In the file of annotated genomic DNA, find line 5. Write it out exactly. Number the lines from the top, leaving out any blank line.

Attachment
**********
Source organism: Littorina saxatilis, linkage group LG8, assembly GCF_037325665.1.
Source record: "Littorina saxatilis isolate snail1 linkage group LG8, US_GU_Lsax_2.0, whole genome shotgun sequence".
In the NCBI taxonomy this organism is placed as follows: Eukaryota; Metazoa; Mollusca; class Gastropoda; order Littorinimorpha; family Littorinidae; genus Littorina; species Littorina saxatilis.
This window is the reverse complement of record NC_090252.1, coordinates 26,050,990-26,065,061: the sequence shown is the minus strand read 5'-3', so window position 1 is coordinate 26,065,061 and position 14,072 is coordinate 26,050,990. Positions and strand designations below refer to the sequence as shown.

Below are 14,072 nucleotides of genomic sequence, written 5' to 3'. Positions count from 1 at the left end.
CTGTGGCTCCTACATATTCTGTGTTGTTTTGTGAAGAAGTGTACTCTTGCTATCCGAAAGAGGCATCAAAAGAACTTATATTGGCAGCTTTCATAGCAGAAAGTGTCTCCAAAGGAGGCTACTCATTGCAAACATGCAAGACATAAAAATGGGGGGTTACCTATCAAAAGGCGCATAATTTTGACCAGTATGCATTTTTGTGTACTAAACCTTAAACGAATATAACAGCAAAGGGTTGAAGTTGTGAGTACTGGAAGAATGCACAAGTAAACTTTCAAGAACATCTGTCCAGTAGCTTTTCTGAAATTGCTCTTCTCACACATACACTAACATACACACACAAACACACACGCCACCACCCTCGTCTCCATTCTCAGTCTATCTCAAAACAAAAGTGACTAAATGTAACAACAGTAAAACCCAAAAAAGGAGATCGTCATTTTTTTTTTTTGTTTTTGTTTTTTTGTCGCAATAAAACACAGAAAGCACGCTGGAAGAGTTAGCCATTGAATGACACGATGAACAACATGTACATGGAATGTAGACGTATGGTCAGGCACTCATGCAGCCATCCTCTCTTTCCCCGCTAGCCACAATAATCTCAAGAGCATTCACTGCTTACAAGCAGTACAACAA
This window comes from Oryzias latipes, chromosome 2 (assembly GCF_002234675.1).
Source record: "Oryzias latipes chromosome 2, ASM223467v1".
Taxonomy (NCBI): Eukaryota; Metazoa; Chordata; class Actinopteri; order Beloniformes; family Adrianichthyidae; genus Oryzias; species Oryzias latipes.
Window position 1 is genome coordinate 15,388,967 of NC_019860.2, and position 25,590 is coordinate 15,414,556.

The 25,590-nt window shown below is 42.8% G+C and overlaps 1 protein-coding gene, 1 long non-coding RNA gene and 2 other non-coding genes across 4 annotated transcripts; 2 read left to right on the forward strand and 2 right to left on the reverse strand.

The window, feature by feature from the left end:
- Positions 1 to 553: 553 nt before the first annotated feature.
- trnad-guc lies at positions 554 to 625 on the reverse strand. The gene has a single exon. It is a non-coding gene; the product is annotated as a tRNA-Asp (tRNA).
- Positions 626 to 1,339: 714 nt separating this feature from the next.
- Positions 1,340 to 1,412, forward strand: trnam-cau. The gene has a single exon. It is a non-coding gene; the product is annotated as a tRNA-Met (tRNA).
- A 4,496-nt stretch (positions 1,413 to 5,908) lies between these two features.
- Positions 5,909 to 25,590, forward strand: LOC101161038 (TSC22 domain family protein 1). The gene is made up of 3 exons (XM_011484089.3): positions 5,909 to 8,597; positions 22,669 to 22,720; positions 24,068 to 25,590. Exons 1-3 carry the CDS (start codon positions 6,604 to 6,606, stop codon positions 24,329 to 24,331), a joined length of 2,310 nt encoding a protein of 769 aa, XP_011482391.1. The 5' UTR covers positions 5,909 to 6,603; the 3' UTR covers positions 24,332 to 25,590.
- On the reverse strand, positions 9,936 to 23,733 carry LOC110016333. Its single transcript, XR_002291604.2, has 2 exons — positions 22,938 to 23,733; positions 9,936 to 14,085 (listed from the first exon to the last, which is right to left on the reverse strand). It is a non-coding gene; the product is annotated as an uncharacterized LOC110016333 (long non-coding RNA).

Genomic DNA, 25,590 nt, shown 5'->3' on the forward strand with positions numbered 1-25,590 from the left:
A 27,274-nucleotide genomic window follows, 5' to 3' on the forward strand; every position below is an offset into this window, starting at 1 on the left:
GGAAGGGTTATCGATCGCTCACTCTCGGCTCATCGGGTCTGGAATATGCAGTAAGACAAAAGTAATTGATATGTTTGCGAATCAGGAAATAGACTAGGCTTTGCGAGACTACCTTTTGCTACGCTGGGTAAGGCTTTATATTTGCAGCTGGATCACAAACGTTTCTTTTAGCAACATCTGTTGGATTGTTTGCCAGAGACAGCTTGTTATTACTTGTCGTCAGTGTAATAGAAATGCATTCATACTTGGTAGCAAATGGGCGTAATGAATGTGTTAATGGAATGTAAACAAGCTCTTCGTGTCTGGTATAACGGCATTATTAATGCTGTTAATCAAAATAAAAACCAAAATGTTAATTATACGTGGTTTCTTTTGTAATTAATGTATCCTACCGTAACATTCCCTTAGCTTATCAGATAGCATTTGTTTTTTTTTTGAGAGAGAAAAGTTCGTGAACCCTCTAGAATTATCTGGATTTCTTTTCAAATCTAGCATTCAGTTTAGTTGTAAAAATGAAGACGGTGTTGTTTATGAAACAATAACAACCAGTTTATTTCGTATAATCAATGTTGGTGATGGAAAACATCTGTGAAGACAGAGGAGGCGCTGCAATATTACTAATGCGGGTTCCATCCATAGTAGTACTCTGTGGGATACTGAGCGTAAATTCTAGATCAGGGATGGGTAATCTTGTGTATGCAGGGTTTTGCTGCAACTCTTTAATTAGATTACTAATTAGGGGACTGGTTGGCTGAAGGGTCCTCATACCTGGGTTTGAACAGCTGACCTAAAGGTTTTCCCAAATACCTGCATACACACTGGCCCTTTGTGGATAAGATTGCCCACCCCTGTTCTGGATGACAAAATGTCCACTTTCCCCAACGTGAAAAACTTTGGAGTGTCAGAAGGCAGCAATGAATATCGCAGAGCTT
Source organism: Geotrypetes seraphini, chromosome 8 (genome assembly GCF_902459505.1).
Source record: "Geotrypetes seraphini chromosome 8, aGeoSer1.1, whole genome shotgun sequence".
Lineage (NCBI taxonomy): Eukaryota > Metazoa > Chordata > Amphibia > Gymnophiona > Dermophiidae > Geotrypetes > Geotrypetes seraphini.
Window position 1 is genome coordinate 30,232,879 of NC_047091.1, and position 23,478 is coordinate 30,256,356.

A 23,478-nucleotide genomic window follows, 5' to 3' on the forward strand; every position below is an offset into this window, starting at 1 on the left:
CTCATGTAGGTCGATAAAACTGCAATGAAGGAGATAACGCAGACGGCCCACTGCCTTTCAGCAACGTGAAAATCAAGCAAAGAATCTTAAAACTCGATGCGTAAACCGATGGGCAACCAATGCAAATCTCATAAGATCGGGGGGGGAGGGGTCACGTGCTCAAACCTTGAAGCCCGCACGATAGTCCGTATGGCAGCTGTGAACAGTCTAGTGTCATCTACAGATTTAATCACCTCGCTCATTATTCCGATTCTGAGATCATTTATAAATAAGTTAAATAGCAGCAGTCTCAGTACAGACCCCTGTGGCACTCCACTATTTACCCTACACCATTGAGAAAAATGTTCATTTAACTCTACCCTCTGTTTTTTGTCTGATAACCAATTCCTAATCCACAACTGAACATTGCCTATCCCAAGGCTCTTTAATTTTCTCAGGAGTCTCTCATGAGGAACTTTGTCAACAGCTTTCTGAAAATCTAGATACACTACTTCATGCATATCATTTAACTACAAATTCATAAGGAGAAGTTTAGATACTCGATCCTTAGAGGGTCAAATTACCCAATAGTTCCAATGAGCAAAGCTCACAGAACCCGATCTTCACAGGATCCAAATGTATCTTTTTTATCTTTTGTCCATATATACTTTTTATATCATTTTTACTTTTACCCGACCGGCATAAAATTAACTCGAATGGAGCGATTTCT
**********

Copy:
Below are 14,072 nucleotides of genomic sequence, written 5' to 3'. Positions count from 1 at the left end.